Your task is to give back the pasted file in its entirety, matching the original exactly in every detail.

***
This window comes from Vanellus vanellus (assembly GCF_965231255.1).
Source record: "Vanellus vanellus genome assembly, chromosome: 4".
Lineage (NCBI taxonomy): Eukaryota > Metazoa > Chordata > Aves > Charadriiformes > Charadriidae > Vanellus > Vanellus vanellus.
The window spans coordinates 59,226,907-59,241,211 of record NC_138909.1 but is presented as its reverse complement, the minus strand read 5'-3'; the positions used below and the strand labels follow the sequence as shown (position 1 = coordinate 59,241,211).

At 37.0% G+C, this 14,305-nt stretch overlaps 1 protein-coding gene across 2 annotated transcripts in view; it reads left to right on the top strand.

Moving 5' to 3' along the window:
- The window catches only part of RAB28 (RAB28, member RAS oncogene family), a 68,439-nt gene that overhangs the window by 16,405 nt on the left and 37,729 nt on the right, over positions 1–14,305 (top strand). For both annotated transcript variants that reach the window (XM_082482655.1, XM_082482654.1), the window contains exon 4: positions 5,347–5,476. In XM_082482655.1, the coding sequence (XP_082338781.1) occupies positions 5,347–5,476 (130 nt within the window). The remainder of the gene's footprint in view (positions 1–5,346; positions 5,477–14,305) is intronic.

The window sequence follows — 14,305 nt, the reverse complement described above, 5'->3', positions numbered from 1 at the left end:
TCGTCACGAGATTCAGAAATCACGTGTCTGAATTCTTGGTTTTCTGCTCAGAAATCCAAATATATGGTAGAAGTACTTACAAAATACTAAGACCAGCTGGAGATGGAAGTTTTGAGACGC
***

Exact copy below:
This window comes from Vanellus vanellus (assembly GCF_965231255.1).
Source record: "Vanellus vanellus genome assembly, chromosome: 4".
Lineage (NCBI taxonomy): Eukaryota > Metazoa > Chordata > Aves > Charadriiformes > Charadriidae > Vanellus > Vanellus vanellus.
The window spans coordinates 59,226,907-59,241,211 of record NC_138909.1 but is presented as its reverse complement, the minus strand read 5'-3'; the positions used below and the strand labels follow the sequence as shown (position 1 = coordinate 59,241,211).

At 37.0% G+C, this 14,305-nt stretch overlaps 1 protein-coding gene across 2 annotated transcripts in view; it reads left to right on the top strand.

Moving 5' to 3' along the window:
- The window catches only part of RAB28 (RAB28, member RAS oncogene family), a 68,439-nt gene that overhangs the window by 16,405 nt on the left and 37,729 nt on the right, over positions 1–14,305 (top strand). For both annotated transcript variants that reach the window (XM_082482655.1, XM_082482654.1), the window contains exon 4: positions 5,347–5,476. In XM_082482655.1, the coding sequence (XP_082338781.1) occupies positions 5,347–5,476 (130 nt within the window). The remainder of the gene's footprint in view (positions 1–5,346; positions 5,477–14,305) is intronic.

The window sequence follows — 14,305 nt, the reverse complement described above, 5'->3', positions numbered from 1 at the left end:
TCGTCACGAGATTCAGAAATCACGTGTCTGAATTCTTGGTTTTCTGCTCAGAAATCCAAATATATGGTAGAAGTACTTACAAAATACTAAGACCAGCTGGAGATGGAAGTTTTGAGACGC